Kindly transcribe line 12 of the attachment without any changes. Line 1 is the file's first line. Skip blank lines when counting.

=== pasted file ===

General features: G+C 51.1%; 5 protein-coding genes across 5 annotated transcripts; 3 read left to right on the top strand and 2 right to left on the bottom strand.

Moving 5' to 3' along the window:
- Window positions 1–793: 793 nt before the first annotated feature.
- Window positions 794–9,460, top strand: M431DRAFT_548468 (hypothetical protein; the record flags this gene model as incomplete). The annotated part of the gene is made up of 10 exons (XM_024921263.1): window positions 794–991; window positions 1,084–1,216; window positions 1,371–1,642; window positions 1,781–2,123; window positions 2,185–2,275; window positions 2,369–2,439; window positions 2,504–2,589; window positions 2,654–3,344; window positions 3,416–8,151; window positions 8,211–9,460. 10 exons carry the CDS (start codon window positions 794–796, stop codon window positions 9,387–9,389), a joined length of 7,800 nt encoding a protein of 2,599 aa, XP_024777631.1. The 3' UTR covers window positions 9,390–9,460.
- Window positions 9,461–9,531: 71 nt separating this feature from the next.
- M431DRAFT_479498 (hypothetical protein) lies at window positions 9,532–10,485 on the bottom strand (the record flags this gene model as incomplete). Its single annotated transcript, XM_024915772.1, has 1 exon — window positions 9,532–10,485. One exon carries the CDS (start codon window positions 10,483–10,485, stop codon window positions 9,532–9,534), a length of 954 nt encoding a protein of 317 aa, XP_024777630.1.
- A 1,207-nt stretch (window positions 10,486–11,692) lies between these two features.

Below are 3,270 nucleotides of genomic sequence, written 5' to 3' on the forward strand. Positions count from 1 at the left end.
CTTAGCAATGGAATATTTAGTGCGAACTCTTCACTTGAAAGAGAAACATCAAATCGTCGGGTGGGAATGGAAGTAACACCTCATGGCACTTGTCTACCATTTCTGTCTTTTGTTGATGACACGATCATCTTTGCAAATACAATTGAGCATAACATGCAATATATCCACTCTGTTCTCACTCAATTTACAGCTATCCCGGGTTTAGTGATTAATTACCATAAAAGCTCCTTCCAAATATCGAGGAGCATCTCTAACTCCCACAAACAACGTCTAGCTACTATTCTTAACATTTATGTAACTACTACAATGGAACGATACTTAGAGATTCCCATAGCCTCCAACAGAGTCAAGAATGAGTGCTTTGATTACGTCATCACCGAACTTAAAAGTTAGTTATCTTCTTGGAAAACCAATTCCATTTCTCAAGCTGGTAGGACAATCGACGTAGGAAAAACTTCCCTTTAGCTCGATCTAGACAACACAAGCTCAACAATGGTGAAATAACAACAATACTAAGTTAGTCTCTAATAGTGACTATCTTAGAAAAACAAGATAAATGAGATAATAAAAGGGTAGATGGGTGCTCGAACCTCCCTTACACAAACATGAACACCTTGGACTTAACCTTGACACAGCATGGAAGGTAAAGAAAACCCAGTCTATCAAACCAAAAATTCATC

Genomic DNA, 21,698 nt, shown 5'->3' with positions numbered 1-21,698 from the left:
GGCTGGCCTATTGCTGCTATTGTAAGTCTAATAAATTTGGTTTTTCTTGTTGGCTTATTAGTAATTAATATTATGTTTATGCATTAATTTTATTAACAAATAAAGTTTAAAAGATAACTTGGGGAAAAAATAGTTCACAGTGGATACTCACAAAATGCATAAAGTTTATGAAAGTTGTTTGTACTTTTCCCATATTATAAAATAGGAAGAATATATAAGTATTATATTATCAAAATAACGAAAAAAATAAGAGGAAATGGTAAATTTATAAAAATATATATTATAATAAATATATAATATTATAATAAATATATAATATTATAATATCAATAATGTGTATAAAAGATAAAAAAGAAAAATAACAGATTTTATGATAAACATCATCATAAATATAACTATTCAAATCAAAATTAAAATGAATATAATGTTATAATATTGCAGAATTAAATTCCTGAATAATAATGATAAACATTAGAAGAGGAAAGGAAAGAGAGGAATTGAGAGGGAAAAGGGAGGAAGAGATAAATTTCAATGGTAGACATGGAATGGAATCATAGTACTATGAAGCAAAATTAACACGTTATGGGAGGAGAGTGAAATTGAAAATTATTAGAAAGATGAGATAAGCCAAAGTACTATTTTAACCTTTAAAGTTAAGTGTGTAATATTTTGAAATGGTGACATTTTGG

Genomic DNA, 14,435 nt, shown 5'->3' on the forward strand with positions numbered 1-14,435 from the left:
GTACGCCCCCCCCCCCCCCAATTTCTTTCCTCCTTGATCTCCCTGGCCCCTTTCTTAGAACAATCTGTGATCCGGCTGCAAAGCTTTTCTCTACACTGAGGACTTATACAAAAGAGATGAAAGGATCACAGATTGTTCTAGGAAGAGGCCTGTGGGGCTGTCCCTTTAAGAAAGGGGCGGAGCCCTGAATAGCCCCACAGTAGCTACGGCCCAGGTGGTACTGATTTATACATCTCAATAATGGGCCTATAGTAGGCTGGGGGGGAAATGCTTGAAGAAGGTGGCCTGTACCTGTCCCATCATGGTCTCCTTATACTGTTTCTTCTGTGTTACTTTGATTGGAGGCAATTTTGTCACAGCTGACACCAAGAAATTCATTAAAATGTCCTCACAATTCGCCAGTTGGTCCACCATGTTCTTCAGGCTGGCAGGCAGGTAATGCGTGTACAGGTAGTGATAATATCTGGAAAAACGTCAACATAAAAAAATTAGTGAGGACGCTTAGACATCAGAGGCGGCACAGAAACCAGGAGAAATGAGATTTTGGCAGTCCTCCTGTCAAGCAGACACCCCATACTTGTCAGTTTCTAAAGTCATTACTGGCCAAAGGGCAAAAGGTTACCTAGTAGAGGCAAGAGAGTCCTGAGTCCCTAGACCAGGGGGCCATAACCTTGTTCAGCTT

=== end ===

Genomic DNA, 14,435 nt, shown 5'->3' on the forward strand with positions numbered 1-14,435 from the left: